In honor of Black History Month and as a lead into Women’s History Month
in March, we’d like to recognize the black women and girls who were
members of the Storey County community and identified in the 1870 and
1880 U.S. censuses. Each of the women were certainly striving to make a
living in the mining community and care for their families. It should
also be noted that some of the women may have been enslaved just a short
time before the 1870 census.
In the 1870 census, thirty-two black women and girls were residents of
Storey County. The women with occupations listed included fifteen
keeping house, four prostitutes, two milliners, two servants, one
dressmaker, and one washwoman. Their ages ranged from two to 54 years
old. Their places of birth included five in Maryland, four in Virginia,
four in Nevada, three in Massachusetts, two in California, South
Carolina, Pennsylvania, Louisiana, and Kentucky, one in Connecticut, New
York and D.C., and one in England, Jamacia and Nova Scotia. Of
particular interest from the 1870 census are Elizabeth Vincent, age 40,
and Annie Vincent, age 24, both of whom were listed with occupations in
a “Millinery Store”, with Elizabeth being the head of the family. For
women in the fashion and sewing trades, milliners, who made custom and
elaborate hats, were considered the upper level of the trade. Elizabeth
and Annie were both born in Maryland. Elizabeth was also included in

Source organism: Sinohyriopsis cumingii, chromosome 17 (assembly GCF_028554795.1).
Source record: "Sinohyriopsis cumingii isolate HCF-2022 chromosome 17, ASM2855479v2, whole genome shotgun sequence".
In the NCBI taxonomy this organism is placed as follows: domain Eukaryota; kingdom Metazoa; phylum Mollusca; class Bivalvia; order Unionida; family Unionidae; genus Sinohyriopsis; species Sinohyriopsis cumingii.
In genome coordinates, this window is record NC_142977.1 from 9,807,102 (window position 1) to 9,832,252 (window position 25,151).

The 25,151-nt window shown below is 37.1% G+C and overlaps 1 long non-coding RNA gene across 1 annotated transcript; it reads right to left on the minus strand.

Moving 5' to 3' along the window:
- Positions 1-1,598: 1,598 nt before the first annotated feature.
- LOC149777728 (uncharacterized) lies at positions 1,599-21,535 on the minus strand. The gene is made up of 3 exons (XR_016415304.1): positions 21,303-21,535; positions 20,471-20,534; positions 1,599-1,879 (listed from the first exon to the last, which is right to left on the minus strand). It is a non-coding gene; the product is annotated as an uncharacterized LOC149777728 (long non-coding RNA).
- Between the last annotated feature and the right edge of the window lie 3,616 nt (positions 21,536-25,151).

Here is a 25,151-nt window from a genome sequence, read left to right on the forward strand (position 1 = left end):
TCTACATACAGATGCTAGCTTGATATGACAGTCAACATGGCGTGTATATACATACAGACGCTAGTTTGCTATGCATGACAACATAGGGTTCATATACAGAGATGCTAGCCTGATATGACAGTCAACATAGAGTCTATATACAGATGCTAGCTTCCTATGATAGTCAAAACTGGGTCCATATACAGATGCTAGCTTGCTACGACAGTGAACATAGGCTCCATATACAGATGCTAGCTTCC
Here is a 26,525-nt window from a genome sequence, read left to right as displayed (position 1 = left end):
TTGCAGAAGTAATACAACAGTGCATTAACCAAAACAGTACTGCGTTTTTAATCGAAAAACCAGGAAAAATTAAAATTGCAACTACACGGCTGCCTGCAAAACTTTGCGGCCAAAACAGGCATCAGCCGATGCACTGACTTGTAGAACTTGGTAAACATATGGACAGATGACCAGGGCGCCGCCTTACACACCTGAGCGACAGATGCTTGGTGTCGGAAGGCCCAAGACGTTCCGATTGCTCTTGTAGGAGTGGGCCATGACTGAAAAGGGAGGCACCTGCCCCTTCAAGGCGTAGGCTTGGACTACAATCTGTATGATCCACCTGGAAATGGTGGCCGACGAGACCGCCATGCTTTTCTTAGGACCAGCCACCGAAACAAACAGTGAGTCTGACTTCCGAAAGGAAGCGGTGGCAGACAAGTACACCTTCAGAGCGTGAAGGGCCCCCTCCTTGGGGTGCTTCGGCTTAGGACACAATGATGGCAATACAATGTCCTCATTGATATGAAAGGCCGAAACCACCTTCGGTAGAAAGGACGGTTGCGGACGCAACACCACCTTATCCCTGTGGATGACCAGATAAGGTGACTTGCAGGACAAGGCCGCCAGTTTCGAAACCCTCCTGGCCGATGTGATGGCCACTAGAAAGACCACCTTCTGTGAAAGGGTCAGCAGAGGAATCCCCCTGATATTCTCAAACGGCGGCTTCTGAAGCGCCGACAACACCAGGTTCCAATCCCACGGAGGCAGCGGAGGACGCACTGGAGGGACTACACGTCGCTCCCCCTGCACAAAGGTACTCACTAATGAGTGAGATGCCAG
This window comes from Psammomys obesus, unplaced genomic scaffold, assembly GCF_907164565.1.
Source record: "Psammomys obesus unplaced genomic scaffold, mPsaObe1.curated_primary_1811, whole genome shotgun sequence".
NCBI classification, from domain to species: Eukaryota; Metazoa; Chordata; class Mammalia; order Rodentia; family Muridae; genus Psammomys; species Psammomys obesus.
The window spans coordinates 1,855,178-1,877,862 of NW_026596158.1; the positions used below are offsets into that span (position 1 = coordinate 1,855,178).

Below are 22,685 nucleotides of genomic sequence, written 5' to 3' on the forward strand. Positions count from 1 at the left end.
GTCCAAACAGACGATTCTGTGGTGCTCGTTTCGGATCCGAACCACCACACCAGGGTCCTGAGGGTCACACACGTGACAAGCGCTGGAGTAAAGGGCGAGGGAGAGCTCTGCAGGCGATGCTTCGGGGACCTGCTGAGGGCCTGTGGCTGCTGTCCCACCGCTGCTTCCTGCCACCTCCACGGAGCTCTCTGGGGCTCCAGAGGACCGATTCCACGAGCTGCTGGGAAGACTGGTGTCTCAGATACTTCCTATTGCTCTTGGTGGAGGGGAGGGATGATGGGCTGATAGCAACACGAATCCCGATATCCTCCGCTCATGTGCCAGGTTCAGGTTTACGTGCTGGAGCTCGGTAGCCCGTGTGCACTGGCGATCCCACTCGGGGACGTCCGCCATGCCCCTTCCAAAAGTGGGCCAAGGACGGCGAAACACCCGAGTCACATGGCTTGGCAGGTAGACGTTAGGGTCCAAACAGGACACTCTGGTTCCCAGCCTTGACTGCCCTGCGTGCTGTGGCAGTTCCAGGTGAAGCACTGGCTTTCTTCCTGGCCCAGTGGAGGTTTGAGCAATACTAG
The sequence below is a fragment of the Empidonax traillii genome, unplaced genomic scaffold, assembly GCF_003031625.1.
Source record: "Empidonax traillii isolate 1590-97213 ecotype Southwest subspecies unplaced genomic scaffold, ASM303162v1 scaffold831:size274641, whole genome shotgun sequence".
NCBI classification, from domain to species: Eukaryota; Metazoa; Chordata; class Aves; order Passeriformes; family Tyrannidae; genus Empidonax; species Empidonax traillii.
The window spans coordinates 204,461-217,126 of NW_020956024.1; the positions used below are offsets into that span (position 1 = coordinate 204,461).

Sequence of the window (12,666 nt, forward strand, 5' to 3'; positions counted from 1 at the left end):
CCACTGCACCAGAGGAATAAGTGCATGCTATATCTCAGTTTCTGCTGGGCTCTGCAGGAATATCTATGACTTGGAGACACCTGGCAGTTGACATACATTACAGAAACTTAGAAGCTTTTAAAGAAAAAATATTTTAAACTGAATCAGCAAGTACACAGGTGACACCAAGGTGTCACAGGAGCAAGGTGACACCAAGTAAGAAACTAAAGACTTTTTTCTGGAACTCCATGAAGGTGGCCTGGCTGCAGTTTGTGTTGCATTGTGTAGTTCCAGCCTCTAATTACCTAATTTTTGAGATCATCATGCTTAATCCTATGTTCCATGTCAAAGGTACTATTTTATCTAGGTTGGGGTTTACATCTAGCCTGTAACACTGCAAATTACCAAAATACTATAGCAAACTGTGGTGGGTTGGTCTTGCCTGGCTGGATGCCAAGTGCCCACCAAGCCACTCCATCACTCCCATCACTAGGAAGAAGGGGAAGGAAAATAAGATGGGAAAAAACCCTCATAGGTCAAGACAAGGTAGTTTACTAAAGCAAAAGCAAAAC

the 1871-72 Storey County Directory for millinery.
In the 1880 census, forty-three black women and girls were residents of
Storey County. Occupations listed included sixteen keeping house, seven
servants, two prostitutes, two dressmakers, one seamstress, one hair
dresser, and one washwoman. In 1880, we also find “at school” indicated
for seven of the younger girls, which we do not see in the 1870 census.
Only five of the women in 1870 were also residents in the 1880 census.
In 1880, their ages ranged from 11 months old to 50 years old. Their
places of birth included seven in Nevada, five in California and
Kentucky, four in Maryland and Virginia, three in Missouri, two in D.C.,
Canada and Louisiana, and one in Georgia, Mexico, Pennsylvania,
Massachusetts, Michigan, North Carolina, Panama, Bermuda, and “British
Our Dressmaker’s Exhibit in the Comstock History Room at the Museum
showcases some of the clothing, equipment and tools used by those in the
fashion trades. To learn more about the history and diversity of women
on the Comstock and their various community roles, activities, and
occupations, we recommend in the book _Comstock Women, The Making of a
Mining Community_, edited by Ronald M. James and C. Elizabeth Raymond.